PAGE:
iPads, accessibility and disability

Experience and evidence would suggest that when great leaps forward are made – in the form of transport, education or the internet, for example – disabled people often don’t have equal chance to benefit from the progress the leaps represent.

Insofar as generalisations across all impairment groups can be made (for example, for people with learning disabilities, hearing impairments or visual impairments), I’m inclined to think that iPads and apps* are, unfortunately, in much the same category of great leaps forward.

This article, though, suggests at least some room for optimism, even if it is from Mashable.

It suggests there are four main ways in which touch devices such as iPads are “changing the lives of disabled people”:

  1. As a communicator – touch devices are making text-to-speech or touch-to-speech technology more affordable
  2. As a therapeutic device – touch devices are both motivating and enabling disabled young people to develop or use their motor skills
  3. As an educational tool – touch devices can act as very useful supplements to (or replacements for) traditional education tools
  4. As a behaviour monitor – touch devices can quantify behavioural progress, either through recording notes / videos etc. and/or charting graphs. Similarly, apps can remind people to take medication.

There is undeniably a medical model focus in these benefits: they tend to focus on what “deficits” someone’s impairment represents and how these can be addressed. This is rather than highlighting, for example, how technology can be used to overcome the barriers that society puts up for disabled people (a great example of this is the Hills are Evil app, which enables people to identify inclines, raised kerbs and impassable streets).

Nevertheless, it’s good to see tech so widely known and appreciated as an iPad being seen in the context of what good it can provide for disabled people too.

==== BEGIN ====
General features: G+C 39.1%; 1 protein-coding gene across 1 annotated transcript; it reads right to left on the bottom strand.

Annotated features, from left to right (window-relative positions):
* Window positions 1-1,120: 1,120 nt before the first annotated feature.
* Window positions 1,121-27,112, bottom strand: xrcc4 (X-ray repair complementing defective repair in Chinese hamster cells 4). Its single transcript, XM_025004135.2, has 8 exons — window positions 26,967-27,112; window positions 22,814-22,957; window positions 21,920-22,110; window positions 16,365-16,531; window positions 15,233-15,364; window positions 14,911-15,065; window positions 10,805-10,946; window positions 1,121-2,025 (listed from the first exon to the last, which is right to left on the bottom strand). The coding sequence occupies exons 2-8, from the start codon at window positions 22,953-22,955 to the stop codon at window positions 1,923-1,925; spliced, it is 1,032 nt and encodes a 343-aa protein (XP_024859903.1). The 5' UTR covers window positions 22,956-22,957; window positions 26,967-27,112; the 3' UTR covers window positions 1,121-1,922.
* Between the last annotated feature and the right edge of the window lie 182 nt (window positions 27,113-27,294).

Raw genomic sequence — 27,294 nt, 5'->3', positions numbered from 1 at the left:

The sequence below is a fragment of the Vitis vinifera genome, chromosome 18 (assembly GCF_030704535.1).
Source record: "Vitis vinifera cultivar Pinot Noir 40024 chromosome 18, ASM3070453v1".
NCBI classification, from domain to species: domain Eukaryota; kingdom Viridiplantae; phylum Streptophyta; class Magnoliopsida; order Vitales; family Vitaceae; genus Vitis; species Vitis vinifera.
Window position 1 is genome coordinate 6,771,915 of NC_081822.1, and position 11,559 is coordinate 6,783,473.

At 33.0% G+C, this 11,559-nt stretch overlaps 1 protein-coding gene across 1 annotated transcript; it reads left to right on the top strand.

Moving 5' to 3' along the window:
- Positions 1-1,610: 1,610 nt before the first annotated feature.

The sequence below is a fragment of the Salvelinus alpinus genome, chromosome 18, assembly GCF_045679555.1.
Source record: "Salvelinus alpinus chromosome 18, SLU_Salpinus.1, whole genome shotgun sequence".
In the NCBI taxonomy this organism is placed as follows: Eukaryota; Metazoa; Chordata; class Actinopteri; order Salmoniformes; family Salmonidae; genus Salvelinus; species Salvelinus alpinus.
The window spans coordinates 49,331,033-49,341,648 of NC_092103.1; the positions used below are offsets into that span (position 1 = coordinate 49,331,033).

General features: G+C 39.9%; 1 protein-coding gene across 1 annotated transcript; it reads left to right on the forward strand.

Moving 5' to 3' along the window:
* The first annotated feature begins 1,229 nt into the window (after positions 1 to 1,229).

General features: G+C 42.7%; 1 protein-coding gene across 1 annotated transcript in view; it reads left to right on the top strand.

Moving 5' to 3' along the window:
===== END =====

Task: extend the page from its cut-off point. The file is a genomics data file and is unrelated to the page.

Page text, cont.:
*I’m not sure, though, if social media is in the same category. I’m not aware of any work that has been done on this particular topic – i.e. disabled people, social media and accessibility. If it has, please let me know.


“Is that so bad?”

I enjoyed reading Simon’s thoughtful notes on the iPad, and thought his conclusion was particularly good:

A large group of people out there (and I count myself as one of them, most of the time) don’t want to tinker or take their devices apart[.] They just want things to work really well, be beautiful and easy to use. Is that so bad?

The answer to Simon’s question is no.

It may be an early adopter thing (of which I am not typically one), but the debate about new things like iPads seems to miss this point. Such debates about what gadgets like an iPad do and don’t do or have is valid, and the conclusions people draw from those debates are perfectly fine. But the basis on which early adopters have those debates is very, very different from how I suspect most people approach buying stuff.

This may seem self-evident, but the fact that Simon offer his rhetorical question at all indicates it may not be.

For me, you only need to look at the hoards of people playing with an iPad in an Apple store to see that Cory Doctorow’s views on the iPad may not matter.

(A side note: without wishing to pester him too much, I wish Simon would blog more. He’s very thoughtful in what he writes and adds a good dash of style when he does.)